Abstract 13988: Class II Major Histocompatibility Complex Transactivator (CIITA) Knockdown Prevents Immune Rejection of Allogeneic Bone Marrow Stem Cells in Cardiac Regeneration
Introduction: Allogeneic young mesenchymal stem cells (MSCs) are excellent candidates for cardiac repair due to their great regenerative potential and immunoprivilege. However, their differentiation increases major histocompatibity complex II (MHC II) expression which induces transition from an immunoprivileged to an immunogenic state. The expression of MHC II is transcriptionally regulated by the class II MHC transactivator (CIITA). We assayed the effects of blocking MHC II upregulation using CIITA gene knockdown (CIITA−) on survival of allogeneic MSCs in vitro and in vivo.
Methods: In vitro, wild-type (WT) or CIITA knockout (CIITA−) mouse MSCs were induced to differentiate using 5-azacytidine or cytokines. A co-culture system with allogeneic leukocytes was used to evaluate cytotoxicity (LDH release and leukocyte proliferation). Human MSCs (hMSCs) were treated with interferon-γ (INF-γ) to induce MHC II expression. siRNA was used to knockdown CIITA and evaluate immunoprivilege. In vivo, WT or CIITA− MSCs were allogeneically implanted into infarcted myocardium. Allo-antibody formation in the recipients, cell survival, and cardiac function were assessed for the duration of the 5 week experiment.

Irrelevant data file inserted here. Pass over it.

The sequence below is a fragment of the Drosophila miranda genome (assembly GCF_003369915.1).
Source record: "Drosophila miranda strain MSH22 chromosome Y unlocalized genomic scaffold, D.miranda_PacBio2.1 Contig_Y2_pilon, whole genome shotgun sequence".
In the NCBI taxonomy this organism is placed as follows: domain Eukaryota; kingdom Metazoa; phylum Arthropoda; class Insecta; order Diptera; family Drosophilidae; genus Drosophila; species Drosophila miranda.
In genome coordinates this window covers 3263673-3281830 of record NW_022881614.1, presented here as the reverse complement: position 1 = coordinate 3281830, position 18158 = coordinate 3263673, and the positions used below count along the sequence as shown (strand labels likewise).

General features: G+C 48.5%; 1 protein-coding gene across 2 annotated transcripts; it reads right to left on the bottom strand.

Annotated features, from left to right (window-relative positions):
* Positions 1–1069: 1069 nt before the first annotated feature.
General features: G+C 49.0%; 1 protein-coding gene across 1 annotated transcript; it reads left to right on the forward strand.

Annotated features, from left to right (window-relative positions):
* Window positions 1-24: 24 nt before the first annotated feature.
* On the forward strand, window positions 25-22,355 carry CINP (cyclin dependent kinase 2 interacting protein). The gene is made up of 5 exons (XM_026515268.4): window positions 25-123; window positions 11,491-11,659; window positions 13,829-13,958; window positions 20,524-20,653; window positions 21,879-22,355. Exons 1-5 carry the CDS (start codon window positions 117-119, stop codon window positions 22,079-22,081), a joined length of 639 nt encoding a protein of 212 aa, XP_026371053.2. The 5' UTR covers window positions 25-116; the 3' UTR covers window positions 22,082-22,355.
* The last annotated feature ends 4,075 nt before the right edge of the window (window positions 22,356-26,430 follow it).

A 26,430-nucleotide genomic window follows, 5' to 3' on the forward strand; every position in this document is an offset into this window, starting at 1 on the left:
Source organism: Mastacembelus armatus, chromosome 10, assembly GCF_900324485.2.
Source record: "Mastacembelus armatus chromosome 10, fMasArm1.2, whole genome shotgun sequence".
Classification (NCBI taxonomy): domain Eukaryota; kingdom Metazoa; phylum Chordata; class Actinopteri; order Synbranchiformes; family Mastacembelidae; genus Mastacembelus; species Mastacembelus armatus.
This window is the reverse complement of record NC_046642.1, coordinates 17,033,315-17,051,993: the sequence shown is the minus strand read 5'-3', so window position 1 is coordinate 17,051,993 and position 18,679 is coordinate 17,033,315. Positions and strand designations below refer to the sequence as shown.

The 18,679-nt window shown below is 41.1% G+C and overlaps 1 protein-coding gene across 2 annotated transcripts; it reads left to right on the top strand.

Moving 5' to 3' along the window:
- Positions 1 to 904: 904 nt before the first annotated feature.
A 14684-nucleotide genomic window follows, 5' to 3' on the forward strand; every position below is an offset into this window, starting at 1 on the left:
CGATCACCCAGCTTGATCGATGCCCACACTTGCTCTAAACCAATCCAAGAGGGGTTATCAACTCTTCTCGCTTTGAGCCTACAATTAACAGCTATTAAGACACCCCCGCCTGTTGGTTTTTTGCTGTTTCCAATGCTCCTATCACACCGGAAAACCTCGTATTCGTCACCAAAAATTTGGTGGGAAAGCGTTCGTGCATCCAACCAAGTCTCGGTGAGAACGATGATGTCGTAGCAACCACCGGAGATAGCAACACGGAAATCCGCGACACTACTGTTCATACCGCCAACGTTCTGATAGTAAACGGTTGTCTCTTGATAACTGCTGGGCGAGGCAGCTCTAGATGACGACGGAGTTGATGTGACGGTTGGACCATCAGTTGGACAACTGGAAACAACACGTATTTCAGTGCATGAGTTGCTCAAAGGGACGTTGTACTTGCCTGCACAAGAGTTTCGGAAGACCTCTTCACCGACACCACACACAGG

Results: Mouse data - MSC differentiation induced MHC II expression in WT cells whereas CIITA knockout completely prevented MHC II upregulation in differentiated MSCs. When these cells were co-cultured with allogeneic leukocytes, immune rejection was observed in differentiated WT-MSCs but immune tolerance was achieved with differentiated CIITA(-)-MSCs. In vivo: knocking out CIITA in MSCs alleviated allogeneic immune response after cell therapy and prevented the rejection of transplanted cells, improving post-infarction cardiac function when compared to WT MSCs (P < 0.05). Human data - MHC II upregulation by INF-γ exposure was associated with increased immunogenicity of hMSCs. Knocking down CIITA restored the immunoprivilege in the in vitro co-culture system.
Conclusions: CIITA is a key factor which regulates the switch of allogeneic MSCs from an immunoprivileged to an immunogenic phenotype in vitro and in vivo. CIITA knockdown rescued MSC immunoprivilege and prolonged the beneficial effect of allogeneic MSC therapy for cardiac repair.
Author Disclosures: A. Ludke: None. X. Huang: None. S. Dhingra: None. J. Guo: None. Z. Sun: None. S. Li: None. R.D. Weisel: None. R. Li: None.
- © 2014 by American Heart Association, Inc.